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May 2010 - From the Ain't Gots to the Have Nots

“She Used to Love Him” by Antoine Williams, founding member, Godcity
“She Used to Love Him” by Antoine Williams, founding member, Godcity

“I go to encounter… the reality of experience, and to forge in the smithy of my soul the uncreated conscience of my race.”
– James Joyce, A Portrait of the Artist as a Young Man

“We can make anything that we wanna make, we can create anything that we wanna create…
I am the definition of hip hop. You are the definition of hip hop. We are the definition of hip hop” – Cey Adams, DEFinition – The Art and Design of Hip-Hop

Class, Identity and Art – Presentation & Discussion led by God City

God City needs no introduction in Charlotte. Formed in 2005, they are already probably the best known local artists’ collective, having been featured in several high profile shows, and having shown/lectured at almost every major University in the region.

They are also perhaps the only real artists’ collective, in the sense that the members share certain strong stylistic and philosophical themes in their work. Godcity’s work derives from a variety of sources like the hip hop culture, TV shows, anime, comic books, consumer culture and commercialism. It is often serious, geeky, disturbing, glamorous, loud, provocative and many more things at the same time. It is also youthful, high-energy, rebellious, and often political.

Any good arts education has a transformative effect. A person is reborn as an artist, and his/her place in the artistic culture mostly overrides the class/culture that he/she grew up in. But instead of making their art a reflection of the inner existential issues, Godcity’s unique work is the result of the conscious refocusing of their skills and artistic sensibilities back on to the class, identity, community, politics and other cultural forces that formed them as individuals.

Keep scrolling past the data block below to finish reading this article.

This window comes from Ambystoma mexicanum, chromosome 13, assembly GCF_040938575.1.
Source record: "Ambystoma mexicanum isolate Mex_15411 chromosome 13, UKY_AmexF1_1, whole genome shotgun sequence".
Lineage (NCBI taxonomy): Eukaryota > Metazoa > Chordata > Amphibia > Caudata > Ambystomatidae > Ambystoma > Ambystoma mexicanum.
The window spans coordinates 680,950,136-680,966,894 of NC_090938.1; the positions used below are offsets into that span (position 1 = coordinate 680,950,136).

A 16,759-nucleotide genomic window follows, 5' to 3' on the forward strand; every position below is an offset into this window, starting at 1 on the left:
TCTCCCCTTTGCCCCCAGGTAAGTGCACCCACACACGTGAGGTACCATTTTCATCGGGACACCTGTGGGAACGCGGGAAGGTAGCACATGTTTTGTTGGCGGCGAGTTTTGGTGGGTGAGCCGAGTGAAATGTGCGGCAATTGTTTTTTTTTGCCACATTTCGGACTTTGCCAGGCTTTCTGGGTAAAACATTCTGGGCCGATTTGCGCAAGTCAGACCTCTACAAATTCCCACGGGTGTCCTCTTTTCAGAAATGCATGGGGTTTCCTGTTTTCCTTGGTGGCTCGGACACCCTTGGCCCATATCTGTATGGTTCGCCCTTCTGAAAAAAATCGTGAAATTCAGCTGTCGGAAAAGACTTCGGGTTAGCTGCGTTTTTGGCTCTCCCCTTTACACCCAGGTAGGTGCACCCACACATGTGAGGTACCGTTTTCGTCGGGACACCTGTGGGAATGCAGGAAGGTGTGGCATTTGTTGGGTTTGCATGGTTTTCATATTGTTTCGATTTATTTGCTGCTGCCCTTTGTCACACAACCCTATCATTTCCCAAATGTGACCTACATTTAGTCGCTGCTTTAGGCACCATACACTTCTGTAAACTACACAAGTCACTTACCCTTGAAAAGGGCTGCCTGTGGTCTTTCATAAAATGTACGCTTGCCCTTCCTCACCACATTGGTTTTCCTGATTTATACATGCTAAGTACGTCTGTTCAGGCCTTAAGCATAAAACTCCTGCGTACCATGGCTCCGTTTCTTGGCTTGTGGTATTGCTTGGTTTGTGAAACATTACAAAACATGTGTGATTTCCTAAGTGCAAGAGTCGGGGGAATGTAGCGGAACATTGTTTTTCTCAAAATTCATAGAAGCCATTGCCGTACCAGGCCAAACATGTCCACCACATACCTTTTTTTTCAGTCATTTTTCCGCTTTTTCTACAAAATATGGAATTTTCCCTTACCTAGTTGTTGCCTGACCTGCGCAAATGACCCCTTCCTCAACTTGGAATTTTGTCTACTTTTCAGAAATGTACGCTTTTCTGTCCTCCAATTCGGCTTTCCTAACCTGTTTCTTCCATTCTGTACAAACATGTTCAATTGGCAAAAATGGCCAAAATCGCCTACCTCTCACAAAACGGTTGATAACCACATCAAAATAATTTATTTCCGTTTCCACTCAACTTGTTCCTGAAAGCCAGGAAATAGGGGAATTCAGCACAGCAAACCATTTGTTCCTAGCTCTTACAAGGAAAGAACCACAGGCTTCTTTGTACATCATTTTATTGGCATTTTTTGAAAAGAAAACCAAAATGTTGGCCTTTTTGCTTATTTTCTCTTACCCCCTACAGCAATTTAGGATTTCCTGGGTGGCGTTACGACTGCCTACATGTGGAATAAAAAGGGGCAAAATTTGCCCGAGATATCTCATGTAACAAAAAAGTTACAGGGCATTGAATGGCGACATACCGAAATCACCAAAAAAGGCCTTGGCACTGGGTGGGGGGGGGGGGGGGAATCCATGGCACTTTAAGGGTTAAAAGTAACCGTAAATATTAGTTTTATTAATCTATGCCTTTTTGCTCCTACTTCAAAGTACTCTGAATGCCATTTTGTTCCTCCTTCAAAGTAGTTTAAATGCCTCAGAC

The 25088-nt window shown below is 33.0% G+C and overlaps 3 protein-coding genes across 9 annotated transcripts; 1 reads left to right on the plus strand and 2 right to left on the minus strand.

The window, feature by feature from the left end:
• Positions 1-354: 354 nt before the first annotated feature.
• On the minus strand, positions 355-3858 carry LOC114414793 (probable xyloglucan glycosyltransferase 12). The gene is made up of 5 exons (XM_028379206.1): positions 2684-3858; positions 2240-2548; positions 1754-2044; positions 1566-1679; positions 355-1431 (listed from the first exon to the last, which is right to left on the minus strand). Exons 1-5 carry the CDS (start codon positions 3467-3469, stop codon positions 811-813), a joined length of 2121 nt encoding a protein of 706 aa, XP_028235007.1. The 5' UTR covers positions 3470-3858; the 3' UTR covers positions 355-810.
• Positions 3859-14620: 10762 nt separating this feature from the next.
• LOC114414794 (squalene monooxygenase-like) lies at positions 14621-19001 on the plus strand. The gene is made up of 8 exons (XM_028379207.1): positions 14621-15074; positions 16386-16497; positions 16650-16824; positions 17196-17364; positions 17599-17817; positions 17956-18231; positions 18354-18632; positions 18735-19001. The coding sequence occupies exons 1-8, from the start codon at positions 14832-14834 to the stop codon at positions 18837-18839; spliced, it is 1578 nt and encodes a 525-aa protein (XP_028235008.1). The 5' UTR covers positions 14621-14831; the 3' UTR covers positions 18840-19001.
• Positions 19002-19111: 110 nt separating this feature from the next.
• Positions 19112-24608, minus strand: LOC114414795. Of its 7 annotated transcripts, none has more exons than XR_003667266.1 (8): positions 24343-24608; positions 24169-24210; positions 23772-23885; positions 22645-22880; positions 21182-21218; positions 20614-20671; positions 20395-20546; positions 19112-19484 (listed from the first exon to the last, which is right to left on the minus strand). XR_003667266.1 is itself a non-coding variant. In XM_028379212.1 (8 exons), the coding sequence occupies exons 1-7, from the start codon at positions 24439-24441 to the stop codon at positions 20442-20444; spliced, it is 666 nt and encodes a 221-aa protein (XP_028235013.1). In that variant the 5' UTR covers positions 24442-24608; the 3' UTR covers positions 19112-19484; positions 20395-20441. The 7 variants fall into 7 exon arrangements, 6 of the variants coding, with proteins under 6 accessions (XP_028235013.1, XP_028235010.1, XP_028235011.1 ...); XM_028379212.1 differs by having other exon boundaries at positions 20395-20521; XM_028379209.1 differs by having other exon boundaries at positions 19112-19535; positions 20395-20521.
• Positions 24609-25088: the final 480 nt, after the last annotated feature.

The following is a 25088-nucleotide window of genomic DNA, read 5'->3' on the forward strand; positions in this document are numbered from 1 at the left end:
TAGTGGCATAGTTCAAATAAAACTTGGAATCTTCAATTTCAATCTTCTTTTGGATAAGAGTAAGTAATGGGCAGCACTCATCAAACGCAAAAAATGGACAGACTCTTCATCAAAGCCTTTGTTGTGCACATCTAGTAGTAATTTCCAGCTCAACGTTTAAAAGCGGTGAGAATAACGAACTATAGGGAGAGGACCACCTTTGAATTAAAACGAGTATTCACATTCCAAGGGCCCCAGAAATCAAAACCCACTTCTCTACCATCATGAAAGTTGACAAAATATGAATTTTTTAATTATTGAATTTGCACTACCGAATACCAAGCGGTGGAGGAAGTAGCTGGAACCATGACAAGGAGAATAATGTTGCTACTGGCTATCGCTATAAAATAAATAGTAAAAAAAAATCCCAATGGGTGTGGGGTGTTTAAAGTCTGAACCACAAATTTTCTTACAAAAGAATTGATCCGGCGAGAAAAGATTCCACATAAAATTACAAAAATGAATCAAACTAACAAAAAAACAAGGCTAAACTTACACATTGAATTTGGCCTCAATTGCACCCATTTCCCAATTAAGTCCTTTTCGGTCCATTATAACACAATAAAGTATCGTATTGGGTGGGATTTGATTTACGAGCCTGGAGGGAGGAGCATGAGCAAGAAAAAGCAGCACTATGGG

“Hip Hop Art” (to put a rather simplistic label on a very broad range of approaches, styles and media ranging from graffiti to branding) is perhaps at a stage where its musical sibling was at in early eighties: mature and complex, and about to transform from an underground movement into one of mainstream global significance. It is finally, and well deservedly, becoming a recognized school of “serious art”.

From Shakespeare to Garcia Marquez, from Kurasawa to Tarantino, some of the most influential works of all time have been meaningful and entertaining to a very wide range of the people – they manage to be low, middle and high brow at the same time. Whereas contemporary “high” art is often accused of being “elitist” – of being accessible, meaningful and affordable only to a small percentage of the population.

So, can this assimilation of a underground art form help modern art finally have a broader appeal and relevance?

  • -Aesthetic/cultural trends normally “trickle down”, where the middle class, and later the poorer classes, imitate and assimilate the tastes and preferences of the affluent. Will this lead to one of those rare bottom-up transformations?
  • -Can a body of work that viscerally respond to the day to day issues stand the test of time?
  • -How does your class, identity and place in the society influence your work?

Let us talk about all that and more, as we restart the Point8 Forums next Tuesday, at 6:00 with the artists of God City , including Antoine Williams, de’Angelo Dia, Marcus Kiser, Tomika Elise Latimer and Wolly Vinyl.

What: Presentation & Discussion led by the artists from God City
When: Tuesday, May 18, 6:00 – 7:30 pm.
Where: Mint Museum of Art (2730 Randolph Rd. 28207)
(Free and open to the public. RSVP not required)

This session of Point 8 Forum will be a part of the 10-day multiple venue art festival called Southern Holiday. More info here: